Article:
Warlick points too to the Maritsa Iztok 3 thermal power plant where a US company has come in with a significant investment in purchasing shares, meaning the entry of a well-capitalised American investor embarking on a project that, Warlick says, will mean state-of-the-art technology that will bring clean, safe, efficient and cost-effective power supply.

That brings us to the complex issue of energy supply diversity, and Warlick says that he was "very encouraged" that Borissov's message at the Maritsa Iztok 1 ceremony was about diversification, a recognition of the importance of Bulgaria having multiple sources of energy.

"We want there to be excellent co-operation with Russia on energy issues; Russia and Bulgaria are going to be important energy partners for decades to come, and Russia is a reliable partner. We want that relationship to be strong but it is also important to diversify".

Warlick sees steps towards diversification but cautions that this is a slow process, its pace dependent, among other things, on the pace of construction.

Energy diversity is an issue with which the US is familiar, having had the issue jump to the forefront during the energy crisis of the 1970s - and still not having resolved the issue. The US is trying to diversify but its reality is that supplies from the Middle East are a significant part of the picture. "So Bulgaria has its traditional energy relationships as well".

Business environment

"I think there is increasing confidence in Bulgaria as an investment destination," Warlick says. "We see that America was the single largest country investor in Bulgaria in 2010 and my prediction is that we will be in 2011."

The reason, he says, is an increasing level of confidence in the business environment.

A few years ago, as noted, US investment in Bulgaria was concentrated in just a few sectors, significantly energy.

Today, Warlick says, US companies in a wide range of fields are coming to look at Bulgaria as a destination.

"A couple of weeks ago, Coca-Cola announced that it would have its regional headquarters in Bulgaria. That's a pretty good decision," he says, adding that the company had its choice of destinations but decided on Bulgaria.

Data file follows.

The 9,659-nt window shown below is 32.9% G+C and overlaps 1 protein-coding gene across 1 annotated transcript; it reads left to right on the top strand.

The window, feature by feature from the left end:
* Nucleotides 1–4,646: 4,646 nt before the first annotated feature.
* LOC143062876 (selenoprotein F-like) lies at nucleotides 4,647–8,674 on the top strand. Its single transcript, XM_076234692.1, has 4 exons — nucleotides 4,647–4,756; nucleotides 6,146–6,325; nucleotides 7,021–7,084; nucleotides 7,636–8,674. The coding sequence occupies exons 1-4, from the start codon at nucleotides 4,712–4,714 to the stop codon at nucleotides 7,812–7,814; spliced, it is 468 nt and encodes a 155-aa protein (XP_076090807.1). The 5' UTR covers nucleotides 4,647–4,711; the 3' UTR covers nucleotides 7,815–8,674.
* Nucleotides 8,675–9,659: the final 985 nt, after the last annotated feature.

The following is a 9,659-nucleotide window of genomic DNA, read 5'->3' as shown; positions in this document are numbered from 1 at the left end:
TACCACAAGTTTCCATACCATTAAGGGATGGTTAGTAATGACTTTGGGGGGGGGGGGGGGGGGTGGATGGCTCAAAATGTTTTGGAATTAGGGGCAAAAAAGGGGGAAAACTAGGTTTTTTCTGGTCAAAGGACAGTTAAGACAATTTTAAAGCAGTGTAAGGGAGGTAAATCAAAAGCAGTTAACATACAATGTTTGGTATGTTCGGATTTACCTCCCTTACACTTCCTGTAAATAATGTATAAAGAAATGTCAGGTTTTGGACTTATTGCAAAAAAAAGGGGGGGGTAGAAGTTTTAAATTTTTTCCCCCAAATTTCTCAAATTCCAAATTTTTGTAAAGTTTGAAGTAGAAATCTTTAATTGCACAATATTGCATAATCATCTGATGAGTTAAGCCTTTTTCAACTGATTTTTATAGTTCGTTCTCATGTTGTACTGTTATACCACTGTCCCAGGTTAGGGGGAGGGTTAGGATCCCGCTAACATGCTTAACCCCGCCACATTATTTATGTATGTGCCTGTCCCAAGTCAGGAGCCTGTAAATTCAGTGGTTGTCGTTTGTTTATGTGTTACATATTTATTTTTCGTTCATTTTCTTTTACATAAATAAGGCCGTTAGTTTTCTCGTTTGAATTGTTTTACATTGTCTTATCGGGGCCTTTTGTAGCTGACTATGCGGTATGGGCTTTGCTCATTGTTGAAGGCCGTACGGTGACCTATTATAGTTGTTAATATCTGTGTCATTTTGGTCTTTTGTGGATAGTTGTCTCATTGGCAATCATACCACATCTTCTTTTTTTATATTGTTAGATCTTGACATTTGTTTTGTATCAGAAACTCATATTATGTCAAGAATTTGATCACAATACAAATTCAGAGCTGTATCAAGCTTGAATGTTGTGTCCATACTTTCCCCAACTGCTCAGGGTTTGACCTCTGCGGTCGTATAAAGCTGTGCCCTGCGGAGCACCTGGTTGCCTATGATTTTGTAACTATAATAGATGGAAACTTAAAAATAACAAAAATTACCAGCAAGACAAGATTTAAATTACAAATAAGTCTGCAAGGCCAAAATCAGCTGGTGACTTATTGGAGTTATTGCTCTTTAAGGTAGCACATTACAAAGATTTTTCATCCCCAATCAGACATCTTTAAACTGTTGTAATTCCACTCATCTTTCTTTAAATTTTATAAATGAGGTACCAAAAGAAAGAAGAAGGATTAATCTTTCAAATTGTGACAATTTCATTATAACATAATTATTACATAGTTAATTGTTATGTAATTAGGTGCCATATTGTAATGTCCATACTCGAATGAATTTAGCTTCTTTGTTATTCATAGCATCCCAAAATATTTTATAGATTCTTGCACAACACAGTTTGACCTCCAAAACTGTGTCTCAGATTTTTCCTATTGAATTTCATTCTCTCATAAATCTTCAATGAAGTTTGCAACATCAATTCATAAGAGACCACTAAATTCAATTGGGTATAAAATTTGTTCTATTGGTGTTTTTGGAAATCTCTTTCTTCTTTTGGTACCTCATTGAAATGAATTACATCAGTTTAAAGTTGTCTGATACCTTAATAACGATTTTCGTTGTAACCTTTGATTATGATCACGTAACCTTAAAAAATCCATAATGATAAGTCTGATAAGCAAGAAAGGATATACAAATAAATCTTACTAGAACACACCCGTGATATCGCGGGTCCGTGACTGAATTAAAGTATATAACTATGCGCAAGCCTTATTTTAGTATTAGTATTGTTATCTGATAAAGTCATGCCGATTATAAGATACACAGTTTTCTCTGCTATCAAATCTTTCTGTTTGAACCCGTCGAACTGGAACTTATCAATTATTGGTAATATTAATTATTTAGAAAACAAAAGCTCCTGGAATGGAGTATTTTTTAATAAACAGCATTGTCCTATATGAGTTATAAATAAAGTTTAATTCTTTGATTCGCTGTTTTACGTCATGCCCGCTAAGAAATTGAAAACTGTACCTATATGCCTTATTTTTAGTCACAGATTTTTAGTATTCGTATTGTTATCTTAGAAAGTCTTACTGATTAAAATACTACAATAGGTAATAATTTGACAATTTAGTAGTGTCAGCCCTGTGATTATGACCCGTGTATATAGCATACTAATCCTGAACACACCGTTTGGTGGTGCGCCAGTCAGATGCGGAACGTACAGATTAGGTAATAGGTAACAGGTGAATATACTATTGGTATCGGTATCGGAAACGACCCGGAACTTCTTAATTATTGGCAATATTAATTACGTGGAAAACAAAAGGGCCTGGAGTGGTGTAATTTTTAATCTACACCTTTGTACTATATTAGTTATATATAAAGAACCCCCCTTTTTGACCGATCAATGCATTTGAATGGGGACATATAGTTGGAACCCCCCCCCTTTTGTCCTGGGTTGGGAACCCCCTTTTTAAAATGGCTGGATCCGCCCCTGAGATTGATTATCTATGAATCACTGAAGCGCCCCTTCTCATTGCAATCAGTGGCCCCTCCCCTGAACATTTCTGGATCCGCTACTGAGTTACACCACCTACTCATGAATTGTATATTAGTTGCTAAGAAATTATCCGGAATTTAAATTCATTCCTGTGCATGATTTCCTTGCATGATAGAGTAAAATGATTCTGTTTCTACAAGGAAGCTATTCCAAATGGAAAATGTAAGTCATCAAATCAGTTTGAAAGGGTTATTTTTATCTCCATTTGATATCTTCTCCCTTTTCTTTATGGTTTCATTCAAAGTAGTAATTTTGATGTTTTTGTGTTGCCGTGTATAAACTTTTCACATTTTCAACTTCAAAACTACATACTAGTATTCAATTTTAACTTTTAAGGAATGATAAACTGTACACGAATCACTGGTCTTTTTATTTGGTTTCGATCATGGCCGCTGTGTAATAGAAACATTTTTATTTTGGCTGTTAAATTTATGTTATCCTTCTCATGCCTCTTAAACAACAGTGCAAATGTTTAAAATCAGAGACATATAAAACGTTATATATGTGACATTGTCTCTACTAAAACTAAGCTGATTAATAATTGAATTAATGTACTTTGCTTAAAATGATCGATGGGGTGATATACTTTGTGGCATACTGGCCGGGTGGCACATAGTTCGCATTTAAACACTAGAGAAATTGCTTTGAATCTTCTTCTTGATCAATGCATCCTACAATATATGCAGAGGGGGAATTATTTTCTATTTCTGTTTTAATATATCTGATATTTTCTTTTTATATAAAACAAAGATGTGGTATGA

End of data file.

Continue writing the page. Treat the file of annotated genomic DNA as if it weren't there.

A less high-profile investment but one of signal significance is that made by EnerSys, which produces batteries of large-scale size and capacity for specific industrial uses such as in power plants.

"They could have located that factory anywhere in the world, and here they are in Turgovishte, employing 600 people, growing by 20 per cent a year and what they produce is 100 per cent for export." the shell of a building that is the legacy of times past, Warlick was told by the president and CEO that "he couldn't be more pleased with his investment in Bulgaria".

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Moreover, the investment is a long-term one, worth millions of dollars, in itself a departure from past practice of US money coming into the country only for short-term gain.

Piloting

A long-standing saga in Bulgaria is the issue of acquiring fighter jets to replace Bulgaria's long-outmoded Soviet-era stock.

Competition to be the supplier comes from both sides of the Atlantic, with the US waging its own campaign to bring the deal in to land.

"Seeking to modernise your fighter capability is not like buying a car at a used-car dealer. It's very complicated. We are putting together not just one option but a range of options, along with a process of discussions."

For the buyer, it is not just a matter of buying fighter aircraft but about the whole package, including issues such as training and maintenance. "We know that Bulgaria does not have the luxury of simply buying. So we are co-operating with defence manufacturers to put together a range of options to see what can be done."

In the end, it will be Bulgaria's decision about whether a package works for it.

Crimewatch

Since his arrival as ambassador in January 2010, and much like his predecessors, Warlick has been forthright in his public assessments of Bulgaria's progress against organised crime and corruption.

Today, he believes that there is no question that progress has been made, and that this has not been easy. The current Government, he says, was elected on the strength of its commitment to deal with organised crime and corruption and, according to Warlick, is taking the necessary steps.

"The streets of Bulgaria are safer today than they were two years ago. Does that mean that the problem is solved? Of course not. There is a great deal more to be done."

A solution, Warlick says, involves not just making arrests.